Within the article “What I Wish My Professor Had Told Me,” the author, Jennifer Collins, discussed her real-world view of teaching, and what she wished she had been taught before going in to the teaching career. As a veteran teacher, Collins was able to provide feedback directly from her years of teaching and connect detailed examples of classroom struggles, most of which I have seen within the classroom that I am working. It was extremely helpful to see the perspective of a long-term teacher, and to hear the advice she had for pre-service teachers like myself. Within her article she touched on a point that I found extremely interesting.. She wrote that “loving kids is not enough.” This point intrigued me, because more than any advice I’ve heard, I have been told that a love for kids is the most important quality for a teacher to posses. However, Collins went on to explain that although love for students is critical, it is not overwhelmingly helpful unless you can pair that love with a deep understanding of the content, a good grasp of your role within student lives, and a knowledge and ability of how to connect with students, even outside the classroom. Collins explained that good teachers need to be able to see the larger picture. Teachers cannot simply ‘love’ the students, teach the content, and leave each day. Teaching is about understanding student needs, educating them beyond what they will need for the course, giving them advice when they need it, preparing them for the real world- socially, mentally, academically etc. This part of teaching can be difficult. Some teachers, although they love their students, are simply unattached and unwilling to go the extra mile for their students. Teaching requires time, patience, and an ability/desire to build a relationship with the students. And yes, it also requires love. Collins did an excellent job of showing the reality of teaching. I am so used to seeing the same canned answer over and over again, “to be a good teacher, you just have to really really love kids!” Collins spelled out the difficulty, the setbacks, and the reality of what teaching truly is.
Collins went on to discuss that there is no such thing as a perfect lesson plan, no matter how much time you spend trying to make sure things go off without a hitch. The reality of teaching is that students will throw curve balls, ask questions, come to class unprepared, and will ultimately throw away the potential of making it through your lesson plan. However, adaptability is critical, and being able to listen to the needs of students is essential. Collins discussed that good teachers need to “put kids before content” sometimes. Sometimes, instead of following a precise lesson plan, teachers must adapt to the student needs, and allow for some rabbit trails or good discussion. The relationships that have been built will also inform your ability to decide which students need what instruction, and which students seem to be struggling in certain areas. If teachers don’t know their students, it is much harder to effectively teach them.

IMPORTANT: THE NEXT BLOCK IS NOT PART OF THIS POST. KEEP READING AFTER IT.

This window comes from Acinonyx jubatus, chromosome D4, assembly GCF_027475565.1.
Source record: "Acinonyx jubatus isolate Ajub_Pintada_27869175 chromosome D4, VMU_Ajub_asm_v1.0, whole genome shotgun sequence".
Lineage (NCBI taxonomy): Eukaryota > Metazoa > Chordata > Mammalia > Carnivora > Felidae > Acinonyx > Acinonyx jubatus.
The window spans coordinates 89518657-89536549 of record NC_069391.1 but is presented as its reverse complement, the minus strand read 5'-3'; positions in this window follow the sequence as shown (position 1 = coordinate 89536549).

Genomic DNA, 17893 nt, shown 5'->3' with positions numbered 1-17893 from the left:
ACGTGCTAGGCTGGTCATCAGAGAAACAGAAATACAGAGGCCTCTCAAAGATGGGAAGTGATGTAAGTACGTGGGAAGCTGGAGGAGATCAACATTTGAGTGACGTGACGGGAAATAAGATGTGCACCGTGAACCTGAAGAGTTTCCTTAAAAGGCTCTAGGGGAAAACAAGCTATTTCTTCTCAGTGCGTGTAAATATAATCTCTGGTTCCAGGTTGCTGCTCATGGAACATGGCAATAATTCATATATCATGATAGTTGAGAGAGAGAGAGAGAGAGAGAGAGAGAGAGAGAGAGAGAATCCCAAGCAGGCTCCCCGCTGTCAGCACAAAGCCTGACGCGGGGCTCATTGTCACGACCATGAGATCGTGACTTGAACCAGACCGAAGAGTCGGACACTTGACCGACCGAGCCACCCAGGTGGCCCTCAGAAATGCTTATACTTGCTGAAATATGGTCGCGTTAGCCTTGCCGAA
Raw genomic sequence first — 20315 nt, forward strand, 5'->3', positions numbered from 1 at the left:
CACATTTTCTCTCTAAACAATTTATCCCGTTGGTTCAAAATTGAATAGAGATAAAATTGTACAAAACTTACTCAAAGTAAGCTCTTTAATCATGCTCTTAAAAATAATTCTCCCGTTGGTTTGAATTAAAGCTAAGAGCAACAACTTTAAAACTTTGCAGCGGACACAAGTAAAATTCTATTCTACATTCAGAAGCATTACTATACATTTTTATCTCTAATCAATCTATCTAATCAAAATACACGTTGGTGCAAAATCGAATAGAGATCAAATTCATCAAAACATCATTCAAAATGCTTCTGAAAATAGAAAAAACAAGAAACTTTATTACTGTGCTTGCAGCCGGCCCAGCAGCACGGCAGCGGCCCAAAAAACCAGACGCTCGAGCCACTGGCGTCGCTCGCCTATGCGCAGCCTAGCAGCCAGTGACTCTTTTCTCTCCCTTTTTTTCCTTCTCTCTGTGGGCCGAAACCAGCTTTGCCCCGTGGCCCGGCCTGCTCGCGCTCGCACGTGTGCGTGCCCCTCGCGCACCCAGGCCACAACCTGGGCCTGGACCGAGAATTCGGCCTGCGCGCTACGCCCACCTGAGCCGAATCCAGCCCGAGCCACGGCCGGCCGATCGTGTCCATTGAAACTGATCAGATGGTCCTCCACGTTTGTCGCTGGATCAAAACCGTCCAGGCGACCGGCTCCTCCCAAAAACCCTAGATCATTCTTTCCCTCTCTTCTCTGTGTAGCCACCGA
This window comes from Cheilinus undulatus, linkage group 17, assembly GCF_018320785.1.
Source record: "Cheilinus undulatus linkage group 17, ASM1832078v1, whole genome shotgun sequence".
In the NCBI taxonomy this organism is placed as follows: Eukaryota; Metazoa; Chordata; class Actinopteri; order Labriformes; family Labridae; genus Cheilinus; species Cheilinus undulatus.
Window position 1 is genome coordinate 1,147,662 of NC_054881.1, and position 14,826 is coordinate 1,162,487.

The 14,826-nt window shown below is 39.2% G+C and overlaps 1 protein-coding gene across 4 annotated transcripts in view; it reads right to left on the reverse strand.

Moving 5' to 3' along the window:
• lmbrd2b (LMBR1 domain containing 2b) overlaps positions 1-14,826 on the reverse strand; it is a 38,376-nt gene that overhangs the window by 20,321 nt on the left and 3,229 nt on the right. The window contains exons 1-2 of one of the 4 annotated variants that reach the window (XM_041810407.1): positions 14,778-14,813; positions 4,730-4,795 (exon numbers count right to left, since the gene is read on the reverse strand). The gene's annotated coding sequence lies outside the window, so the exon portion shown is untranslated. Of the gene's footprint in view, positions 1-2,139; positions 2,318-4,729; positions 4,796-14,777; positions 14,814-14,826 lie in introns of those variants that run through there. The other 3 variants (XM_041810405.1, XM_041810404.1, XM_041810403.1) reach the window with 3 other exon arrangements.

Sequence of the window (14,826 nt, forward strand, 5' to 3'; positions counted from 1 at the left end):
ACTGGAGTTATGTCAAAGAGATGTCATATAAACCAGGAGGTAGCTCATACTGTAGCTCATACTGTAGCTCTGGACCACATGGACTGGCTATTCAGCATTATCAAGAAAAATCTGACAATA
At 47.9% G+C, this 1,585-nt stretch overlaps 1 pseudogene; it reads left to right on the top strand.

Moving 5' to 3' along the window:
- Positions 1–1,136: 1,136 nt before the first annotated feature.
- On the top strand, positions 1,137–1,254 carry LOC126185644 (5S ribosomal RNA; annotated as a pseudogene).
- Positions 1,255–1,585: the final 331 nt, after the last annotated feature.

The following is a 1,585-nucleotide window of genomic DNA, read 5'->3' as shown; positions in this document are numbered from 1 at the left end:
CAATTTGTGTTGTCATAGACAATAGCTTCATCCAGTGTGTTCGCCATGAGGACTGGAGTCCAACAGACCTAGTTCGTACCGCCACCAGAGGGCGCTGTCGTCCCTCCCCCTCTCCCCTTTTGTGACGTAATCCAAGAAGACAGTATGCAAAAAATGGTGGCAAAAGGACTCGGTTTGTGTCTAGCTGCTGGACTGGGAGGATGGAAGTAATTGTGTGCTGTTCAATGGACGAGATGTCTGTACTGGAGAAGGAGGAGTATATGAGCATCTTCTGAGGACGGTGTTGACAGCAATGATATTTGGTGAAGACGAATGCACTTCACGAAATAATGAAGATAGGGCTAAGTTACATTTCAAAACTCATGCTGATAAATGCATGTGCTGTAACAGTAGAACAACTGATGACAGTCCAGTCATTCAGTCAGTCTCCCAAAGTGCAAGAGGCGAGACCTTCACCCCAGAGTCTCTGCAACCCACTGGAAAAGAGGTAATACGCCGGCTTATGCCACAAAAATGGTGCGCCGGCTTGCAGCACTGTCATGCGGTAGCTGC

The concept of building relationships with students was further discussed within“Let Care Shine Through’ by Bondy and Hambacher. The authors discussed that, more than anything, building strong relationships with students can make or break you role as a teacher. Teachers have to unique opportunity of being actively involved in student lives each day. Building relationships with students can communicate that you care about them, even when it seems to them that they are alone/not smart enough/ have no future etc. Bondy and Hambacher touched on this subject by explaining that a critical part of teaching is practicing empathy for students. Teachers must have the ability to sympathize with students no matter what they are going through. Teachers need to be understanding of what students are going through, and work with them on a personal level when needed. When students see their teacher as someone they can go to, and who understands them, it strengthens the bond between students and teachers, and makes for a far more effective learning community. These relationships also make students far less likely to act out or misbehave because it fosters a community of mutual-respect.
These tips have informed my practice in so many ways. I want more than anything to be a teacher that has the ability to form and build relationships with students. Creating a functional relationship can help me to break through to them both personally and academically.. I hope that I am able to be a strong figure in the lives of my students, and that I am able to educate them to the very best of my ability.
https://www.ascd.org/publications/educational-leadership/sept03/vol61/num01/The-Key-to-Classroom-Management.aspx This article paired nicely with the reading, and outlined some strategies for building relationships, and how it influences classroom management.